It's hard to imagine a Tri-City summer without the hydroplane races. That roar on the Columbia River in late July is tradition.
And like all traditions, the thought of losing it is heart-wrenching.
But across the hydroplane circuit, money is becoming scarce and communities are struggling to keep the competition going.
Not so in the Tri-Cities, which is rock solid and ready to go. The hydroplanes come to town today and race during the weekend, giving the Tri-City economy an estimated $3 million boost.
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Unfortunately, not all communities have it as good as we do. Evansville, Ind., had to cancel this summer's hydroplane races, and that venue had been going strong since 1979.
Seattle and Detroit both barely got the money together to keep their cities on the hydroplane circuit this year, while San Diego left the schedule two years ago.
It's a shame this year's schedule for the H1 Unlimiteds includes just five races. It's especially worrisome that two of them almost didn't happen.
If any community needs to find out how to sponsor hydroplane races and be successful at it, look to us.
There was a time in 2007 when the Tri-Cities was in the same position as Seattle and Detroit. Money was low, and if Lamb Weston and other businesses hadn't stepped in to save the event, the community might have lost it that year.
But the race survived, and since then the Tri-Cities Water Follies Association and the community have done a remarkable job of keeping it going.
Mike Denslow, Tri-Cities Water Follies Board president, said in the past financing had been year-to-year. Now the group works on it constantly and can weather an occasional slump.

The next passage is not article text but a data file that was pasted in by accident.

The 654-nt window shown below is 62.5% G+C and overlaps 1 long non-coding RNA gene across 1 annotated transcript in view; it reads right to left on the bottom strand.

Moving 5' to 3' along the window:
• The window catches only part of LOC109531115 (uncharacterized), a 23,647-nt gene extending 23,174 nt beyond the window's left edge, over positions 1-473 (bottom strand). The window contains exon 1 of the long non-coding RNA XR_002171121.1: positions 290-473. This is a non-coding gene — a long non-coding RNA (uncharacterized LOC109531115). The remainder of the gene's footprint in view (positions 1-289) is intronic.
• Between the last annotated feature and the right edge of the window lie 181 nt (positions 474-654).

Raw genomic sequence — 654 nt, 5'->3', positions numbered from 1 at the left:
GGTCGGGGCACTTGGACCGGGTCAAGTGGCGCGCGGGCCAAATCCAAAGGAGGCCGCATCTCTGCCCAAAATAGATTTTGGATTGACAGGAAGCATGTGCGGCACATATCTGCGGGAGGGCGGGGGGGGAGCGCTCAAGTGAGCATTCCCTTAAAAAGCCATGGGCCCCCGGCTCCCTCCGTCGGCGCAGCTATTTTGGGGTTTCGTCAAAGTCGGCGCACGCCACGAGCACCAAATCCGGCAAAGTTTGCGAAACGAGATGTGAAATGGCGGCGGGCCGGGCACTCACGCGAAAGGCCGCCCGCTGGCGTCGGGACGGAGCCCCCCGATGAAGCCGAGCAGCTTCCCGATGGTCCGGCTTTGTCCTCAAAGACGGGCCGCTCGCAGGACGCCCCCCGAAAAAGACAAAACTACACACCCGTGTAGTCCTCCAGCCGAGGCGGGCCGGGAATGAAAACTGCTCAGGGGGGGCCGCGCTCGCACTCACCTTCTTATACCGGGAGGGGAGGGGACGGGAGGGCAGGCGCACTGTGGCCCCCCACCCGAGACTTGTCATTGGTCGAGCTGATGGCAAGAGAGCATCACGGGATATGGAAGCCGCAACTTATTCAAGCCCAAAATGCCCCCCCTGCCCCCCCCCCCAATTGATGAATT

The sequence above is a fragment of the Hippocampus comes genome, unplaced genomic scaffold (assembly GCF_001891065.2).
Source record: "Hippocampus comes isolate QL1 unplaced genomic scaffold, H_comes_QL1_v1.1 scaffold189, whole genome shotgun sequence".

An abnormally hot weekend or winds have been known to keep some people away in the past, but one down year is no longer enough to ruin the chances of holding the event the following summer.
It helps that the Tri-Cities can charge on both sides of the river and that Lamb Weston has continued to sponsor the races and HAPO has agreed to sponsor the air show.
But the best thing the Tri-Cities has going for it is the volunteer support that makes the event work year after year. Denslow said the board can count on 1,000 volunteers to help with the races, which is a good indication Tri-Citians are passionate about keeping the hydroplane races alive in the community.
The excitement gets going today, when admission is free for everyone.
Cost for daily tickets at the gate is $15 for adults and $5 for kids ages 6-12 Saturday, and $25 for adults and $5 for kids Sunday. Children 5 and under are free.
The weekender two-day ticket package is $25 for adults and $10 for kids. They are available at Tri-City Albertsons stores or at the will-call trailer by the Columbia Park Playground of Dreams.
For more information, check out the website at www.hydroracing.com.
Get your tickets and help keep hydroplane racing a Tri-City tradition.